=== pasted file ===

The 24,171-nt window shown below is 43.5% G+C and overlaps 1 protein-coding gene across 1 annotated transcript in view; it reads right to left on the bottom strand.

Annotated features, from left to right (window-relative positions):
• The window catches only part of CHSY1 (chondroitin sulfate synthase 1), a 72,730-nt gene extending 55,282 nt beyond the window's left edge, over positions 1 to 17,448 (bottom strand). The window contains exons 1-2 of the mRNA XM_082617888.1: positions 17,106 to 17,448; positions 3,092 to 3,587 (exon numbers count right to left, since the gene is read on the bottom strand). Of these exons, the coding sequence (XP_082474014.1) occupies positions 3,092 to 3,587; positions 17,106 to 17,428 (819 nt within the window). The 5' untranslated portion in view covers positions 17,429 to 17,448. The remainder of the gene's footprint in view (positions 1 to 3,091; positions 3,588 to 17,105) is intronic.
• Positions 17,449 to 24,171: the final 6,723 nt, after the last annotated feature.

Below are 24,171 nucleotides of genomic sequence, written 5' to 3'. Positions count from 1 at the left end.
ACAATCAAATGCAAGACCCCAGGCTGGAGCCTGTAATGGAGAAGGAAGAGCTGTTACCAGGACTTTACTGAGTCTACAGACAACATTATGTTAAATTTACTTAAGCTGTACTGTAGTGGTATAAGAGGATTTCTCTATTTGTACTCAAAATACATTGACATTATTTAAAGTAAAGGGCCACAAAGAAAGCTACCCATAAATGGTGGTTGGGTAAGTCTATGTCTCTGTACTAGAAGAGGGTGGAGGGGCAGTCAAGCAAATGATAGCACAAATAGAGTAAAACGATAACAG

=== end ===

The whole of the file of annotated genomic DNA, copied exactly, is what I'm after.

The 24,171-nt window shown below is 43.5% G+C and overlaps 1 protein-coding gene across 1 annotated transcript in view; it reads right to left on the bottom strand.

Annotated features, from left to right (window-relative positions):
• The window catches only part of CHSY1 (chondroitin sulfate synthase 1), a 72,730-nt gene extending 55,282 nt beyond the window's left edge, over positions 1 to 17,448 (bottom strand). The window contains exons 1-2 of the mRNA XM_082617888.1: positions 17,106 to 17,448; positions 3,092 to 3,587 (exon numbers count right to left, since the gene is read on the bottom strand). Of these exons, the coding sequence (XP_082474014.1) occupies positions 3,092 to 3,587; positions 17,106 to 17,428 (819 nt within the window). The 5' untranslated portion in view covers positions 17,429 to 17,448. The remainder of the gene's footprint in view (positions 1 to 3,091; positions 3,588 to 17,105) is intronic.
• Positions 17,449 to 24,171: the final 6,723 nt, after the last annotated feature.

Below are 24,171 nucleotides of genomic sequence, written 5' to 3'. Positions count from 1 at the left end.
ACAATCAAATGCAAGACCCCAGGCTGGAGCCTGTAATGGAGAAGGAAGAGCTGTTACCAGGACTTTACTGAGTCTACAGACAACATTATGTTAAATTTACTTAAGCTGTACTGTAGTGGTATAAGAGGATTTCTCTATTTGTACTCAAAATACATTGACATTATTTAAAGTAAAGGGCCACAAAGAAAGCTACCCATAAATGGTGGTTGGGTAAGTCTATGTCTCTGTACTAGAAGAGGGTGGAGGGGCAGTCAAGCAAATGATAGCACAAATAGAGTAAAACGATAACAG